We don’t need to be in a polyamorous relationship to get our clear communication groove on, obviously. But if we’re in a polyamorous relationship we need to communicate impeccably, just to keep up with what’s going on.

Making clear communication and consent sexy is a huge part of what’s needed to feed the revolution of consent culture. So whether we are monogamous, polyamorous, monogam-ish, or poly-curious, we need to push ourselves to communicate more openly with everyone and see how it affects our romantic life.

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Photo: Derek Ooi, Pixoto

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anonymous Jul 2, 2014 10:49am

I really enjoyed this article and I definitely agree with the point that polyamory involves open communication to really work. One thing I wanted to add is that as a polyamorous wife, I actually feel safer knowing that my partners will protect me. Prior to my husband and I finding our partner, he would always be on the alert when I would go out on dates. Kind of like a bulldog keeping an eye on me and ready to protect if needed. Most rapes happen from someone the victim knows- boyfriend, girlfriend, spouse, stepdad, step-sibling, best friend, etc. Having multiple partners actually makes me feel more protected if jealousy arises that could alert to danger. I have multiple friends that have been abused by their monogamous partners. That's NOT to say that all monogamous males are rapists! I just feel more comfortable knowing that if someone new enters my life, my multiple partners are their to protect me.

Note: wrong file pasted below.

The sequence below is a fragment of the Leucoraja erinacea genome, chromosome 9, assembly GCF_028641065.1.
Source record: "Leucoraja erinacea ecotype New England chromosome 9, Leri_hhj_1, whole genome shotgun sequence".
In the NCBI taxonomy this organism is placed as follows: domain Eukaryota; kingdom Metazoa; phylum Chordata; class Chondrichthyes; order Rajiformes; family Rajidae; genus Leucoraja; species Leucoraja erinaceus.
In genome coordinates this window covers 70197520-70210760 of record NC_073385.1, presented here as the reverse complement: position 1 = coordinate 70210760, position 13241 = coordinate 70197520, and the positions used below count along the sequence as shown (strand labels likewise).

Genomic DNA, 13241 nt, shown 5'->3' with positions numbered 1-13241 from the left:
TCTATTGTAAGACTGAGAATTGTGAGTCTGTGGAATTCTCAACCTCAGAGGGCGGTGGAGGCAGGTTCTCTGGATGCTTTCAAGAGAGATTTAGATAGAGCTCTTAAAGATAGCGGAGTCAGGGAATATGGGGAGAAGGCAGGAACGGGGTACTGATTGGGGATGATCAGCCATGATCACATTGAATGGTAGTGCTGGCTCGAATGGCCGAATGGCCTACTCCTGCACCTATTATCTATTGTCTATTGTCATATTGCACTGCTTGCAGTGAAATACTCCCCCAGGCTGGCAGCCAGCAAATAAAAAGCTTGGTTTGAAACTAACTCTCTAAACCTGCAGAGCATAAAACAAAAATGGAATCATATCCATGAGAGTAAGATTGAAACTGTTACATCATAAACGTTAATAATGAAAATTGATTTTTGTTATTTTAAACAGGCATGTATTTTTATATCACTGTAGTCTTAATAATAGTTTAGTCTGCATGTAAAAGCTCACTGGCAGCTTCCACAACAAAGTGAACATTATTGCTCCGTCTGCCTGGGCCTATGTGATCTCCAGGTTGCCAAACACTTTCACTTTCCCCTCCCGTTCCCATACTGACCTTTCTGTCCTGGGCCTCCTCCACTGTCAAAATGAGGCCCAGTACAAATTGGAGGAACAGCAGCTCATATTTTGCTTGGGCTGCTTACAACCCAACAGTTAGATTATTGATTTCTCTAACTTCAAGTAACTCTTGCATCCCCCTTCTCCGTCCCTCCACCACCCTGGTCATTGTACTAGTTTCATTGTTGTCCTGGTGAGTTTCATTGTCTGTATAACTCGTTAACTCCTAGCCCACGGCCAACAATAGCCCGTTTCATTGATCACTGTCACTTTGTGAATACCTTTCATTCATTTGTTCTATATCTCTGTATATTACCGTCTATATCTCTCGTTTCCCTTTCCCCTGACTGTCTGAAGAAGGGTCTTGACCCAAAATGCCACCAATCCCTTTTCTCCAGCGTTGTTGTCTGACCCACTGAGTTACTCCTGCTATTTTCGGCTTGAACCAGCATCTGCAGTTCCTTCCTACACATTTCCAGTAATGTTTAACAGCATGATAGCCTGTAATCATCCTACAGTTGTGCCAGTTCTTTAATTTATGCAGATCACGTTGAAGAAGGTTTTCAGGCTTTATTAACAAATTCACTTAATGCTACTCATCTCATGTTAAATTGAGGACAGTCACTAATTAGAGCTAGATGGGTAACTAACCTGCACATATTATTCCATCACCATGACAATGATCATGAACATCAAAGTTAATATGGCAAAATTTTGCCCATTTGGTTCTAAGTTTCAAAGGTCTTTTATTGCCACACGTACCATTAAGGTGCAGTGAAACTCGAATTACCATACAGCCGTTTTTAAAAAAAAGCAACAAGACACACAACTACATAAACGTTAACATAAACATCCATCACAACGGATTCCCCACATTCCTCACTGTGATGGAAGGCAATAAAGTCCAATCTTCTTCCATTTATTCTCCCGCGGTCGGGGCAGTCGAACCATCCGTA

anonymous Jun 9, 2014 7:15pm

Yes there is room for abuse in all forms of relationships, but the point I see about this article is Poly relationships by their very nature encourage all of us to comunicate , ……then comunicate some more. Yes we as individuals probably get little chance to show a rapist a successful poly or successful monogamy relationship because we simply don't usualy know who is a rapist. As a man it's hard for me to know who is and who is not a rapist? I have often wondered: do I know a rapist? Even in boy -man culture, such as job sites etc they don't come right out and say they are a rapist or they would support that sort of thing. They are more disgustingly subtle. These rare ocasions when someone says that rape culture slang, it is important to listen and confront in that moment, and not to let it slip under ther rug. I have had more respect as a man in my 50's than when I was in my late teens or early 20's. when I have confronted these men from rape culture (AND BELEVE ME THERE IS A RAPE CULTURE) No longer do they ridicule me by calling me feminist in a nasty tone. Actualy I am a feminist man and happy to be one.